‘The Name is Against Them’: C.S. Lewis and the Problem of Arthur by Gabriel Schenk

Once again I am reblogging an essay in the series being published in association with the launch of The Inklings and King Arthur on Brenton Dickieson’s website, A Pilgrim in Narnia, and guest edited by David Llewellyn Dodds.
This week’s essay is by Gabriel Schenk and deals with the problem of Arthur within the Arthurian myth. Reading this excellent piece of work has stimulated so much questioning within me. I wonder what questions it might raise for you.

A Pilgrim in Narnia

What a delight and relief it is to give something entrusted to your responsibility, out of your hands, step back – and see it prosper. In this case, the Oxford C.S. Lewis Society, which has gone from strength to strength since the last of my three years as its President, some quarter-century ago. An example of which vitality is Dr. Gabriel Schenk’s post today, which began life as a paper read to the ‘Lewis Soc’, and which deepens our attention to That Hideous Strength last week with a wide, rich context in the thought of Lewis – and Dorothy L. Sayers – about King Arthur.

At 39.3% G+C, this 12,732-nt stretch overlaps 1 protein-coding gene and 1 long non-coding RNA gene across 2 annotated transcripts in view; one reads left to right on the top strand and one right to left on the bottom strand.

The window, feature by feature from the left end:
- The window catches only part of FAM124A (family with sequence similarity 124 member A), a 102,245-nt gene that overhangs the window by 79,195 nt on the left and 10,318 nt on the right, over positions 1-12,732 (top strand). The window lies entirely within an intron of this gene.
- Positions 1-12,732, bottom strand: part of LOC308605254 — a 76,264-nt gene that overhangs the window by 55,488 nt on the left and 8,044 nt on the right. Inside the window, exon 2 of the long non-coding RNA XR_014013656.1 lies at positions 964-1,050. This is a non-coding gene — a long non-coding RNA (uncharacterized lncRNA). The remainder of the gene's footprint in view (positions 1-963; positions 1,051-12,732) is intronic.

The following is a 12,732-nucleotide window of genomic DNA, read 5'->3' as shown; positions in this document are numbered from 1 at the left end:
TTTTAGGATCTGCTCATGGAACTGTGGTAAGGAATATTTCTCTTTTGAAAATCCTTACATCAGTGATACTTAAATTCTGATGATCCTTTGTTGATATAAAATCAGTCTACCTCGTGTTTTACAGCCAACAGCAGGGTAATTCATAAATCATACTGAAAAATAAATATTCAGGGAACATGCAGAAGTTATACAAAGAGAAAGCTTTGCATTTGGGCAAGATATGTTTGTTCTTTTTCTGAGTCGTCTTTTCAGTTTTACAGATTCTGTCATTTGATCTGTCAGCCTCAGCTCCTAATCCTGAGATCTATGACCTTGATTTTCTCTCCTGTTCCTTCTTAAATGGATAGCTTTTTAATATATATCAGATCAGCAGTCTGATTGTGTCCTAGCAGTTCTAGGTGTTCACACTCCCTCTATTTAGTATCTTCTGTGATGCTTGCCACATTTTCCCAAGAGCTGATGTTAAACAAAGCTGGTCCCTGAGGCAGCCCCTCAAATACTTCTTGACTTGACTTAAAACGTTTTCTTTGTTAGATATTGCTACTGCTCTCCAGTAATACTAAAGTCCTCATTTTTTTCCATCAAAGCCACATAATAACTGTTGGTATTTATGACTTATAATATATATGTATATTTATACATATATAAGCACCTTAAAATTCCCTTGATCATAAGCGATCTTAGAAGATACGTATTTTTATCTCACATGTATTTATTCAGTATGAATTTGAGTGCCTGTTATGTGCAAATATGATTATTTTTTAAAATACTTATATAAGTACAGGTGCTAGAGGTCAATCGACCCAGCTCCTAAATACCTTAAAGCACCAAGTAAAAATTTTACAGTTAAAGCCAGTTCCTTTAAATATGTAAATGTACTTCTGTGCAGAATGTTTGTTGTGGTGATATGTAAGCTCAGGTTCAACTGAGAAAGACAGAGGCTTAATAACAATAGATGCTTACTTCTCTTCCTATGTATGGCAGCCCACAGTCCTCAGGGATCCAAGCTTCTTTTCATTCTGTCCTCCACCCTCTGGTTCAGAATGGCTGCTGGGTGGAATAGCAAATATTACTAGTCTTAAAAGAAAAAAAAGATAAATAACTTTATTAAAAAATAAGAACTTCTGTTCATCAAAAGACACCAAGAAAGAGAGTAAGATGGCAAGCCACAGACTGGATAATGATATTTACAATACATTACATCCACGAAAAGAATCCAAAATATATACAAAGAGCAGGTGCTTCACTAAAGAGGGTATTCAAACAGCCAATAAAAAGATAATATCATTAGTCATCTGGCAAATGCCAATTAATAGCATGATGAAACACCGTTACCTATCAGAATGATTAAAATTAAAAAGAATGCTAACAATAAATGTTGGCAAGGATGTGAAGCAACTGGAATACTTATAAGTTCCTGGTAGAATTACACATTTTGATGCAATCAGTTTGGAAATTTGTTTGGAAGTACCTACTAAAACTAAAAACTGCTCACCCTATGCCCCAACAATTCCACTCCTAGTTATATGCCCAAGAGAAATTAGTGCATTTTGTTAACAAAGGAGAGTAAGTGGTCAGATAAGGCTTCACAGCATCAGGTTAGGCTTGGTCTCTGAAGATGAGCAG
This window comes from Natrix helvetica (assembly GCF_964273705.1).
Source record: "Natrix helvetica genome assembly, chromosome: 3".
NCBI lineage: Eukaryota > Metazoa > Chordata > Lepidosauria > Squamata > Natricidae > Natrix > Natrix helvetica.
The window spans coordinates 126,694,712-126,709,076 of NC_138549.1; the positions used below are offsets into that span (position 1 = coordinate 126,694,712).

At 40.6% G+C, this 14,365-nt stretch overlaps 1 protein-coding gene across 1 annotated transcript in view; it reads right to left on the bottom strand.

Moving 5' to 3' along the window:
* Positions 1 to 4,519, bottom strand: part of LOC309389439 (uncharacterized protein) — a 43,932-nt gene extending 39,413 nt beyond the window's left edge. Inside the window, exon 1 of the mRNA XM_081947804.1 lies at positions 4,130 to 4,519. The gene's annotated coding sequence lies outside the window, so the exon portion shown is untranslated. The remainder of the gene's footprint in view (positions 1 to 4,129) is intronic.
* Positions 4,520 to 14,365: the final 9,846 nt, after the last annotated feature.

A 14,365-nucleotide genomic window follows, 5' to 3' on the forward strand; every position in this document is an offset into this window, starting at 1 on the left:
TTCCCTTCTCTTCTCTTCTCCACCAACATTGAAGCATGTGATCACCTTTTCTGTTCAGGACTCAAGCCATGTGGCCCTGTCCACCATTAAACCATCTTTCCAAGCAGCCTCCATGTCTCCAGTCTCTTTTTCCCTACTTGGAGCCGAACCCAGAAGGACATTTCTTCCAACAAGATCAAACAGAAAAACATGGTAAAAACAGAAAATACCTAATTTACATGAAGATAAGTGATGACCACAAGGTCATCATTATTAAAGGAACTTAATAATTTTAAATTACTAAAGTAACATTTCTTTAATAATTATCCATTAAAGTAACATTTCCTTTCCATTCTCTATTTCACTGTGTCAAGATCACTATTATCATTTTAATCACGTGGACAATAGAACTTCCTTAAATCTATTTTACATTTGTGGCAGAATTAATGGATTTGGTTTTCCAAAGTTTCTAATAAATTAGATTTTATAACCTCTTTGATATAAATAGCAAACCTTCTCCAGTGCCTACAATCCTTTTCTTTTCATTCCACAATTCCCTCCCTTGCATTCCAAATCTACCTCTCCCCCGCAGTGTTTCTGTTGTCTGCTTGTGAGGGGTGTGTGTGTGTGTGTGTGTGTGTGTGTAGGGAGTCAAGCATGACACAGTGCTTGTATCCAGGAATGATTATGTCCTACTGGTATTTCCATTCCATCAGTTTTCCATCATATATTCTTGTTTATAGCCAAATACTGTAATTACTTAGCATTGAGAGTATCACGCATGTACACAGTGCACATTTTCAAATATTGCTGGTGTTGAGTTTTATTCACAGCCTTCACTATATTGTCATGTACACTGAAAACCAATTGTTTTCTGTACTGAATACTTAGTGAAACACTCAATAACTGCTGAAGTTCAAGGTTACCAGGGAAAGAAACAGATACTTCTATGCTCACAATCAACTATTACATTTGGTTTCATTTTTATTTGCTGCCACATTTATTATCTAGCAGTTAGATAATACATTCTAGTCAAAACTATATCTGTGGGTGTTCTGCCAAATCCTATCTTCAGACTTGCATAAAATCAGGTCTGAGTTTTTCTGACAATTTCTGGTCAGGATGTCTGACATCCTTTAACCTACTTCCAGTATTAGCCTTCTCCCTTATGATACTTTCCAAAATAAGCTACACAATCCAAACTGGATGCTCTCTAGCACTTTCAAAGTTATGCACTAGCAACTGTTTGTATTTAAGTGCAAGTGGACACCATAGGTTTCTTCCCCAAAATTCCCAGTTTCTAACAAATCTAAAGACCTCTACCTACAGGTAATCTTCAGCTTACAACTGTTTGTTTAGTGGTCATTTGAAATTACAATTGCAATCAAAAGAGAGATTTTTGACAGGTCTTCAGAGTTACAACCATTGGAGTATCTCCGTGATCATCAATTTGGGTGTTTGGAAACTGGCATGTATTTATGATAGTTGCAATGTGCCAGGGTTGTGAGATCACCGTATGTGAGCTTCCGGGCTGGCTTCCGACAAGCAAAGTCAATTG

David Llewellyn Dodds, Guest Editor


British Library MS Additional 59678, fol. 35r (detail)

At sixteen, C.S. Lewis declared Malory’s Morte Darthur “the greatest thing I’ve ever read.” He was surprised by how much he’d liked it:

“I had no idea that the Arthurian legends…

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